How to Calculate Child Support Payments in West Virginia

Learn how to calculate child support in West Virginia, when the amount of support may be different than what’s calculated under the state’s guidelines, and how to apply for, collect, and modify child support.

By , Legal Editor

Like all U.S. states, West Virginia has child support guidelines meant to give parents and judges consistent rules for deciding on the right amount of child support. But unlike many other states, West Virginia doesn't provide an official, online calculator that you can use to get a quick estimate of how much child support would apply in your case. As we'll explain below, you'll need to use one of the state's worksheets to learn how much support you'll probably pay or receive. This will be the same worksheet that you'll submit in your divorce or other child support case.

How to Use West Virginia's Child Support Worksheets

Before choosing and completing the appropriate child support worksheet, you'll need to to have some basic information on hand, including both parents' income and certain expenses (such as the cost of the child's health insurance premium and any extraordinary medical expenses, as well as how much you pay for work-related child care).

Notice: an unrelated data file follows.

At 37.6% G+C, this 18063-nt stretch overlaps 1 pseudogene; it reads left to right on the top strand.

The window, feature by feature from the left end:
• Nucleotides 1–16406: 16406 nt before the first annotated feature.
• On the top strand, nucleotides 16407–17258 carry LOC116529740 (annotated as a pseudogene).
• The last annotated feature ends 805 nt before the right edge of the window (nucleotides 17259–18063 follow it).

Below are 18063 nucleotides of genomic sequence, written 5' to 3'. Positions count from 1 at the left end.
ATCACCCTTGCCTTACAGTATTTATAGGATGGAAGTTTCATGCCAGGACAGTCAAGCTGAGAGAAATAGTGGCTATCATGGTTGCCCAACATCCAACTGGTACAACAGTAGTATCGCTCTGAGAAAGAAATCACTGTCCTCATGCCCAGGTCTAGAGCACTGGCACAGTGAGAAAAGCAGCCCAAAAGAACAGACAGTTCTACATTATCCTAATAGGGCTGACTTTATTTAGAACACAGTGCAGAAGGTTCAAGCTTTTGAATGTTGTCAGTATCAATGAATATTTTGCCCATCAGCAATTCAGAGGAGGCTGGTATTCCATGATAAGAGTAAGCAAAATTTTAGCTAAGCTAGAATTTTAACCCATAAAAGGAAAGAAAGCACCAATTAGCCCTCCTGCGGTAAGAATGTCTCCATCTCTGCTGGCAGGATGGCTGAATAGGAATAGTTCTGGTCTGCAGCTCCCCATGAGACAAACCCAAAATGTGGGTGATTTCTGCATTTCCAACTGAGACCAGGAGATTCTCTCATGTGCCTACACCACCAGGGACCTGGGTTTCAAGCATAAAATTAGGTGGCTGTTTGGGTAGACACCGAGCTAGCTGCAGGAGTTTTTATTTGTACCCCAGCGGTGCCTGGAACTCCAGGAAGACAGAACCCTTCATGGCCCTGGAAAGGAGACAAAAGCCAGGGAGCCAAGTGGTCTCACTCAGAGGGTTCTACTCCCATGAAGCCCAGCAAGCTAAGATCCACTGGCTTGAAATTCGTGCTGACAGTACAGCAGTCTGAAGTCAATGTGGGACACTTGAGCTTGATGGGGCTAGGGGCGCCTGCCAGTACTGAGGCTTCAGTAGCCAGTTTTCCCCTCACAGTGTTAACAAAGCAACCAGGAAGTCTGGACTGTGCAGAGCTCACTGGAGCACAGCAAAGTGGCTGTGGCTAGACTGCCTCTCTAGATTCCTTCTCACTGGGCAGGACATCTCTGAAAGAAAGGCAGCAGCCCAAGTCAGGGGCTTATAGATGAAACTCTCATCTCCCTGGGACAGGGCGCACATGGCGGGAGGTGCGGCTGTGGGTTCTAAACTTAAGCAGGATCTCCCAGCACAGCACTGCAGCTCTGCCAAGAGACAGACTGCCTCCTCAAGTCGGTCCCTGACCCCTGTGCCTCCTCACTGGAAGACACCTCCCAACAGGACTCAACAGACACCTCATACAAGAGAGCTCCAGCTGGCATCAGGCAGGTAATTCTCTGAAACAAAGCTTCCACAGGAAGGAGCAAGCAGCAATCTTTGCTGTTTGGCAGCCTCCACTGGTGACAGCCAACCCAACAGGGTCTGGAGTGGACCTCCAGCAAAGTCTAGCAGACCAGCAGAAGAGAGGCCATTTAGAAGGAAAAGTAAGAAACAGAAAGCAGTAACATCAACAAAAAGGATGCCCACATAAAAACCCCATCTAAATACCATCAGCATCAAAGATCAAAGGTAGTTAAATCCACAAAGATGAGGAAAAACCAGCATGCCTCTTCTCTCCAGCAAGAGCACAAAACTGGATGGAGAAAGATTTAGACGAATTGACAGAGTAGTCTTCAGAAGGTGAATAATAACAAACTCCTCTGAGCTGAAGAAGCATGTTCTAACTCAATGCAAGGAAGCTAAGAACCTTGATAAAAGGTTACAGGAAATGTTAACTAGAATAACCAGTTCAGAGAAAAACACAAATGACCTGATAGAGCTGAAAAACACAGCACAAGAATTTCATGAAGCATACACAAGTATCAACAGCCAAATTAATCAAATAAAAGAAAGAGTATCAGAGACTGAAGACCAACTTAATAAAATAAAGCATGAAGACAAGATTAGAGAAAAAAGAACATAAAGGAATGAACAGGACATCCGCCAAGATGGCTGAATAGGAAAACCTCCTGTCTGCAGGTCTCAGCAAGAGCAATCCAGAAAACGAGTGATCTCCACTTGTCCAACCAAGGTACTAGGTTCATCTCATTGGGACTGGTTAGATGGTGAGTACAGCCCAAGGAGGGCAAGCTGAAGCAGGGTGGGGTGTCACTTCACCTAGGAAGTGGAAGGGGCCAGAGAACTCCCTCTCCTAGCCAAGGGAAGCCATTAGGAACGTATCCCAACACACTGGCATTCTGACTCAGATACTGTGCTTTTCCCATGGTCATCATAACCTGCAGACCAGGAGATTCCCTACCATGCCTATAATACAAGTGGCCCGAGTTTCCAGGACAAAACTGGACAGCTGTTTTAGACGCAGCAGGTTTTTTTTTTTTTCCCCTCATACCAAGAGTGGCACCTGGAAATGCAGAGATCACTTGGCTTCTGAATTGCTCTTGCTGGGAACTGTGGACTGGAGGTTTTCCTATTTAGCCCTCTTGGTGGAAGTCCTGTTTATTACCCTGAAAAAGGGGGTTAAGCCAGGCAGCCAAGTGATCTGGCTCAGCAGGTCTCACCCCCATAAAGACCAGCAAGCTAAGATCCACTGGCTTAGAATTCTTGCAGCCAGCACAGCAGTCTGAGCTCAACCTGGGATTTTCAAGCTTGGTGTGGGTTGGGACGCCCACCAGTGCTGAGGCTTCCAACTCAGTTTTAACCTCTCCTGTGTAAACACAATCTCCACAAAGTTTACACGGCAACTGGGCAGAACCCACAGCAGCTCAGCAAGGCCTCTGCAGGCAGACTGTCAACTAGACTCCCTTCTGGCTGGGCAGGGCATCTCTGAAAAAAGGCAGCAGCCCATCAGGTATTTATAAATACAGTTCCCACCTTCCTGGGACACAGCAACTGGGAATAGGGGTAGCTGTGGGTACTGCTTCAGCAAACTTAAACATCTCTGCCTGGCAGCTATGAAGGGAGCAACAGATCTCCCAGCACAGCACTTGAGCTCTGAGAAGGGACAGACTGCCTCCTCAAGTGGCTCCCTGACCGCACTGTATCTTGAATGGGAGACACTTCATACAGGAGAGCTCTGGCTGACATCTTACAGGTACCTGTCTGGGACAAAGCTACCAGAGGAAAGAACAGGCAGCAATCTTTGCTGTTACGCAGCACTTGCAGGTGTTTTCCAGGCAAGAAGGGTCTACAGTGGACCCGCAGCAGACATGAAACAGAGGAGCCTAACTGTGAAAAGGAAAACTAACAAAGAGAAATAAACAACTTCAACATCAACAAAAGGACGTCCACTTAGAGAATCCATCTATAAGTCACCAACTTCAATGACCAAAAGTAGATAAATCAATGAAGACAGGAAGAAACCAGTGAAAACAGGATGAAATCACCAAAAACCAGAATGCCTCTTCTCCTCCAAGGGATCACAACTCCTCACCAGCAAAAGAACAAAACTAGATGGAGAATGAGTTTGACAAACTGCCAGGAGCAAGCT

You'll also need to know what your physical custody (parenting time) arrangements will be. That's because West Virginia has separate worksheets for:

  • sole custody or basic shared parenting—when one parent has the child or children overnight for less than 35% (or 127 overnights) in the year (use Worksheet A)
  • extended shared parenting—when both parents have the child for at least 35% of the year, and both contribute to the child's expenses in addition to child support (use Worksheet B), and
  • split custody—when each parent has physical custody of at least one of their children (use Worksheet A along with the split custody adjustment).

When you follow the links to these forms, scroll down to the icons at the bottom to download a PDF or Word version of the worksheet, which you can then print, complete and submit to the court.

Once you've entered your financial information on the appropriate worksheet, you'll need to refer to West Virginia's table of basic monthly child support obligations to find the amount you'll enter for "basic obligation." The worksheet will then walk you through adjustments to that amount.

If you're still negotiating your custody arrangements, you might try calculations under the potential options to see what difference they would make.

When Child Support May Be Different Than the Guideline Calculation

West Virginia presumes that the amount calculated under the guidelines is appropriate, but you may argue that a different amount would be better in your situation. Whether you and the child's other parent have agreed on a support amount that departs from the guideline or a judge decides for you, the judge will have to find that using the amount calculated under the guidelines would be inappropriate in your particular case. (W. Va. Code § 48-13-702 (2024).)

Learn more about how child support works in Georgia, including some of the reasons judges may deviate from the standard guideline calculation and what gets counted as income when calculating support.